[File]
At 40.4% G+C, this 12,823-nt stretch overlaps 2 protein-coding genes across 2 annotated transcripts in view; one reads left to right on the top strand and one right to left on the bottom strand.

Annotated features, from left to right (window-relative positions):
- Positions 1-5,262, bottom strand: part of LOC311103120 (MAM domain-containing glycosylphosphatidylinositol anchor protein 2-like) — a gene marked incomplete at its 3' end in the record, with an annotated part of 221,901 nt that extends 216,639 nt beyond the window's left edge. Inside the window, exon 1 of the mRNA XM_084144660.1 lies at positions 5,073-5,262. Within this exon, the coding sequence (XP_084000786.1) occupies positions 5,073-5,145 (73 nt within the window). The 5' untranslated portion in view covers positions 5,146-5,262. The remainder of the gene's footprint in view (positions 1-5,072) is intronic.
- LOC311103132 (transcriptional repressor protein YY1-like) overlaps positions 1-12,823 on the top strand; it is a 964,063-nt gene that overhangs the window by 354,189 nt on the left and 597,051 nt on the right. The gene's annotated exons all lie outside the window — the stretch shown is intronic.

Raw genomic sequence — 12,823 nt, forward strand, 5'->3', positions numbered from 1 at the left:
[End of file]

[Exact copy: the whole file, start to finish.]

At 40.4% G+C, this 12,823-nt stretch overlaps 2 protein-coding genes across 2 annotated transcripts in view; one reads left to right on the top strand and one right to left on the bottom strand.

Annotated features, from left to right (window-relative positions):
- Positions 1-5,262, bottom strand: part of LOC311103120 (MAM domain-containing glycosylphosphatidylinositol anchor protein 2-like) — a gene marked incomplete at its 3' end in the record, with an annotated part of 221,901 nt that extends 216,639 nt beyond the window's left edge. Inside the window, exon 1 of the mRNA XM_084144660.1 lies at positions 5,073-5,262. Within this exon, the coding sequence (XP_084000786.1) occupies positions 5,073-5,145 (73 nt within the window). The 5' untranslated portion in view covers positions 5,146-5,262. The remainder of the gene's footprint in view (positions 1-5,072) is intronic.
- LOC311103132 (transcriptional repressor protein YY1-like) overlaps positions 1-12,823 on the top strand; it is a 964,063-nt gene that overhangs the window by 354,189 nt on the left and 597,051 nt on the right. The gene's annotated exons all lie outside the window — the stretch shown is intronic.

Raw genomic sequence — 12,823 nt, forward strand, 5'->3', positions numbered from 1 at the left: